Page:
I cannot come up with a new general rule that will give you the right answer in every case. Ser for permanent sates, estar for temporary ones, or perhaps better, as André Lemos puts it in his answer, ser for essential features and estar for accidental ones, is the best I am aware of. But I can clarify your examples. Note that I from Portugal, and while I’m not aware of differences between Portugal and Brazil is this respect I would be surprised if there weren’t any at all. Note too that in some of my examples the other verb might be acceptable in some circumstances, but if you stick to the rules below no competent native speaker will tell you off. I hope this helps.
Location – Basics Use ser for things that are intrinsically immobile. So a cozinha é aqui (you've got that one wrong), unless you're talking of a portable kitchen. Onde é a festa? because a festa takes place in one place. The festa itself is temporary, but while it lasts it is in one place. So the same applies to a reunião or a jantar or events in general. For events ser is the only option, but for other things you can substitute ficar for ser: onde fica a cozinha? Manaus fica na Amazónia.
Location – within sight. Suppose you’re looking round a square for a small shop you’ve been told is there, and you can’t find it, and are becoming impatient. It will be natural to say onde está a [optional expletive] loja? as if you were looking for a cat hidden in your living room. And someone might reply, está mesmo atrás de ti! In general you can use estar to indicate something within sight. Ser and ficar can also be used in these situations, but estar feels almost the most compelling of the three.
Location – surroundings. A comment below gives the example a casa está/é no meio dum bairro problemático. In this case está ou fica sounds definitely more natural than é to me. The ex-post rationalisation I can come up with is that you are not giving the location, with is an essential feature of the house, but only the sort of surroundings the house is in, which could change in theory – the neighbourhood could become less problematic. It will be the same if you say a casa está no meio de um bosque. If there were only one bosque, then it could indicate the location, and it would be natural to say a casa é no meio do bosque; segue por esta estrada e vais encontrá-la facilmente to indicate location, or to say a casa está no meio do bosque; acho que me cansava de tanta tranquilidade to emphasise the sort of surroundings. Fica is more versatile and fits well in both cases.
Location – here your are. Aqui está or cá está is an idiomatic expression used to show someone something. So I could drive you to the shore and say, with a sweep of my arm, aqui está o Oceano Atlântico, or, when showing you around the house, aqui está a cozinha (we use this especially for things of some significance, or when you’re eager to see the thing, so it would have to be some kitchen). We could equally say aqui tens a cozinha.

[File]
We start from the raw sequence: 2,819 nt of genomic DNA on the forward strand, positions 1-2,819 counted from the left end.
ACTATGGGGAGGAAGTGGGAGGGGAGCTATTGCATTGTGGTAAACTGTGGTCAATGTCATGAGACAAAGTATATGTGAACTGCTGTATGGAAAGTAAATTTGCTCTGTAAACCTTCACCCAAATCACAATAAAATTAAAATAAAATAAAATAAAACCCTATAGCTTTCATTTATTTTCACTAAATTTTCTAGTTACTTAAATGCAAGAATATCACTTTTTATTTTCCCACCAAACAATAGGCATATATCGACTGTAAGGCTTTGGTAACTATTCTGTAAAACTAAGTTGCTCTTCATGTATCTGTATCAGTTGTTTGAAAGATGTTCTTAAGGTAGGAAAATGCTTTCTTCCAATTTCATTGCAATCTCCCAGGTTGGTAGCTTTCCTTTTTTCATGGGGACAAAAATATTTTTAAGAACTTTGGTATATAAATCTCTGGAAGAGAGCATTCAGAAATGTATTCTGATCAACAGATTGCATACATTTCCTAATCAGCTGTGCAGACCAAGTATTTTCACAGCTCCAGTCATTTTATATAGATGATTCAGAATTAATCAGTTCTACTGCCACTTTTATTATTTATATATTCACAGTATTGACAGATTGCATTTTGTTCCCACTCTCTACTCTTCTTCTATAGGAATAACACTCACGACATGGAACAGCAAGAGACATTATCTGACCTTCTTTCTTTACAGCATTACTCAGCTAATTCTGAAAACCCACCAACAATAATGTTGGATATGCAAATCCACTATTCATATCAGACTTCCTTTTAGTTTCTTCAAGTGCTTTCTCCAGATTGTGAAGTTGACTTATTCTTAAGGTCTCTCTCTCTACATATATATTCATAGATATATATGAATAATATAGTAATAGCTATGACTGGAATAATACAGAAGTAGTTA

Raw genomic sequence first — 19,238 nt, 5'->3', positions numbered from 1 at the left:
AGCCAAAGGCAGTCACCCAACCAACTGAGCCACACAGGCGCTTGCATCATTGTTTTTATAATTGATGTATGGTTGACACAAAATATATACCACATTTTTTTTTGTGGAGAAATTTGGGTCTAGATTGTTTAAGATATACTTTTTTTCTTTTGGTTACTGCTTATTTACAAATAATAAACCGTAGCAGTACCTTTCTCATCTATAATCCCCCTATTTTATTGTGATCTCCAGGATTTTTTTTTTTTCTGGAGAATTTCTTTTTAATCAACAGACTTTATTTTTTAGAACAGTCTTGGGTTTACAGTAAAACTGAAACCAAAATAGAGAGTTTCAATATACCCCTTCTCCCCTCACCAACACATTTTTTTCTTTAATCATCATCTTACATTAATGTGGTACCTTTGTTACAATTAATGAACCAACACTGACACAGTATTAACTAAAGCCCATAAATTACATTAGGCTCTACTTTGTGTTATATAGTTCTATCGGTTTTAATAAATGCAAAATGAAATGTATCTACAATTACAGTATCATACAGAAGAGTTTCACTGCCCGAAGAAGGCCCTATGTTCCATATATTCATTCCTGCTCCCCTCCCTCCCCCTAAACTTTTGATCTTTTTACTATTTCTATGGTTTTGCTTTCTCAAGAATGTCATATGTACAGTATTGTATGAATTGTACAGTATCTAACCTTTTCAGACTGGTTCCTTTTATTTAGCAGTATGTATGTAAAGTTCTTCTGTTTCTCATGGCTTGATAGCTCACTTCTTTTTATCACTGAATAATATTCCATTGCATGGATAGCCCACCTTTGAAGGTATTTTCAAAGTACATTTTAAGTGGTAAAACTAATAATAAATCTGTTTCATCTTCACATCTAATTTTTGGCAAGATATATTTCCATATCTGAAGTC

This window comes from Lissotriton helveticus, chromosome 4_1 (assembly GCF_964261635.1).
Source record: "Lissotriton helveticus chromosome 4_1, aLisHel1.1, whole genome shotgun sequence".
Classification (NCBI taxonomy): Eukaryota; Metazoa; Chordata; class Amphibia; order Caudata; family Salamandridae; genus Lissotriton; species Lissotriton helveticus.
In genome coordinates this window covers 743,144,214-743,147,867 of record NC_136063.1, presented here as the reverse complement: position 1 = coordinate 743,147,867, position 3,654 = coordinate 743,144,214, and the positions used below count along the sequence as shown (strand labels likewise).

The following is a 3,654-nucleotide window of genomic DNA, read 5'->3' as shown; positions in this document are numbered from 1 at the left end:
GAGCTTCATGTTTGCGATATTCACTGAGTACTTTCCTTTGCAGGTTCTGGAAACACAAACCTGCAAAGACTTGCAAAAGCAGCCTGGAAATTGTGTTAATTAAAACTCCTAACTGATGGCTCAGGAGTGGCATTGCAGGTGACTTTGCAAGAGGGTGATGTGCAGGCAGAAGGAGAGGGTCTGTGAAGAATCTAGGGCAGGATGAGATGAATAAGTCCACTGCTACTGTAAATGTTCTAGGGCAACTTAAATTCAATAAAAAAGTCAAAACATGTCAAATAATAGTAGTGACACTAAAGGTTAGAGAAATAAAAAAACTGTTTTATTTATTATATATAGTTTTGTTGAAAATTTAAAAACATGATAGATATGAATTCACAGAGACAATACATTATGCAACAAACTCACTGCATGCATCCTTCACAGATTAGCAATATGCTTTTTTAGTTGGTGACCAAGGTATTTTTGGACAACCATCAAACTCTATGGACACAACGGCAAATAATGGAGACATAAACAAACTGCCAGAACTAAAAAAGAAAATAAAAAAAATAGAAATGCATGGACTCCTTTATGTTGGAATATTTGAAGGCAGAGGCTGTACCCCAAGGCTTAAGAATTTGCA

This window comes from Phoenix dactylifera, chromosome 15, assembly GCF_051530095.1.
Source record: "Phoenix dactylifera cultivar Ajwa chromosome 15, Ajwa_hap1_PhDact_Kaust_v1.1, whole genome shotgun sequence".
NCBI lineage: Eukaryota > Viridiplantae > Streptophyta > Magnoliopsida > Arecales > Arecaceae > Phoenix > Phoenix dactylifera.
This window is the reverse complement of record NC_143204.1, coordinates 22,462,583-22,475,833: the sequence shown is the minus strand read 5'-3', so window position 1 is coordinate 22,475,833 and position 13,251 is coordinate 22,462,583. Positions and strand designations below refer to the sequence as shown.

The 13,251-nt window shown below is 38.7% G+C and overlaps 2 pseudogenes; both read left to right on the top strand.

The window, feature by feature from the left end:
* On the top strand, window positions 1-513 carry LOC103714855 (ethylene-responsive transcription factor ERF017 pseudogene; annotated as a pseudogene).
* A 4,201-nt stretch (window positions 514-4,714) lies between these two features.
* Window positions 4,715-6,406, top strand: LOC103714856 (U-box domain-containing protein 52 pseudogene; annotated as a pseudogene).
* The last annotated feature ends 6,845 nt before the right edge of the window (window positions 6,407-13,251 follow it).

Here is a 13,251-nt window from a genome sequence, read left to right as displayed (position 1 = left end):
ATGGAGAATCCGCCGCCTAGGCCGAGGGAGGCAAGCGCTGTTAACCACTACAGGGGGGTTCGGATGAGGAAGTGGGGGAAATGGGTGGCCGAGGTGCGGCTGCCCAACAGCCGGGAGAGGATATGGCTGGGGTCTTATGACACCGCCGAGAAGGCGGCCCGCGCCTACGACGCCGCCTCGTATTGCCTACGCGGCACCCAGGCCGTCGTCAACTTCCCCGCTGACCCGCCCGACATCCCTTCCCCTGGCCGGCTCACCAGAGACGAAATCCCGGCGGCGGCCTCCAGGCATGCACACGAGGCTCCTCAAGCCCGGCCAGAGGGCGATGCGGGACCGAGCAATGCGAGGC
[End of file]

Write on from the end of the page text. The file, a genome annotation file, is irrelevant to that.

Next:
Health states/diseases. Use ser for chronical conditions, estar for diseases you expect to go away. So ele é diabético, because if you have diabetes you typically have it for life. Same with ele é asmático or ele é esquizofrénico. But ele está gripado because you expect the gripe to go away after a few days or weeks. In fact for most diseases you don't have an adjective and will say ele está com/tem febre/sarampo/pneumonia.
Occupations/hobbies. Never use estar. If you do not expect someone to keep some activity for long enough to merit the use of ser, you can say ele trabalha como consultor or ele está trabalhando/a trabalhar como consutor or, to give yet a stronger sense on transiency, ele anda fazendo trabalho de consultadoria. But never ele está consultor/escultor/futobolista. If he is a consultor then ele é um consultor even if he takes a break from it.
Young/old. You use ser as you know. I suppose that’s because that does not change overnight, and does not change at one’s will; you just age according to the laws of nature. You think of someone's age range as an essential, not accidental, feature of that person. Note that for inanimate objects we can use estar. O carro está novo if it is in top-notch condition despite its age. Same for a house or a shirt. You can also say of a person ele está muito velho to mean that he looks unexpectedly old given, say, his actual age or his appearance last time you had seen him.
Dead/alive. You actually use estar mostly around the time of death or when someone might be dying, so when the state may be changing. Say, you arrive at an accident and ask ele está vivo? or ele está morto. If someone has been dead for some time, it is more natural, for me anyway, to say ele (já) morreu há seis meses. And you say ele ainda é vivo to mean that he is still living despite old age, but you say ele ainda está vivo to mean that he is still alive despite fear of imminent death, as in an accident.
Friendship. That’s perhaps the trickiest one. Maybe it is just out of an optimistic view of human nature: If elas são amigas they’ll be friends for life. We can say elas andam muito amigas to convey the idea that their friendship is new or unexpected or expected to be short-lived.